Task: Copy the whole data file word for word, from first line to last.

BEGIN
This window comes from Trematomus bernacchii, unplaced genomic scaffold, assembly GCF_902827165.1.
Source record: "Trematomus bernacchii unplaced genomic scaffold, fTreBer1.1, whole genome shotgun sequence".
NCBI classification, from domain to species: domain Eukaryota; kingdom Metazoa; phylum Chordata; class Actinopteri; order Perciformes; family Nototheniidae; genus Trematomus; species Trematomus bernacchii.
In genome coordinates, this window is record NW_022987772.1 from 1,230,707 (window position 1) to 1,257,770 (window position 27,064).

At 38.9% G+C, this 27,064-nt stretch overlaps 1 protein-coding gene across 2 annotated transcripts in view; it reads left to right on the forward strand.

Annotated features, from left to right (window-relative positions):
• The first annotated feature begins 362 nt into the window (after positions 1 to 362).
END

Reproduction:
This window comes from Trematomus bernacchii, unplaced genomic scaffold, assembly GCF_902827165.1.
Source record: "Trematomus bernacchii unplaced genomic scaffold, fTreBer1.1, whole genome shotgun sequence".
NCBI classification, from domain to species: domain Eukaryota; kingdom Metazoa; phylum Chordata; class Actinopteri; order Perciformes; family Nototheniidae; genus Trematomus; species Trematomus bernacchii.
In genome coordinates, this window is record NW_022987772.1 from 1,230,707 (window position 1) to 1,257,770 (window position 27,064).

At 38.9% G+C, this 27,064-nt stretch overlaps 1 protein-coding gene across 2 annotated transcripts in view; it reads left to right on the forward strand.

Annotated features, from left to right (window-relative positions):
• The first annotated feature begins 362 nt into the window (after positions 1 to 362).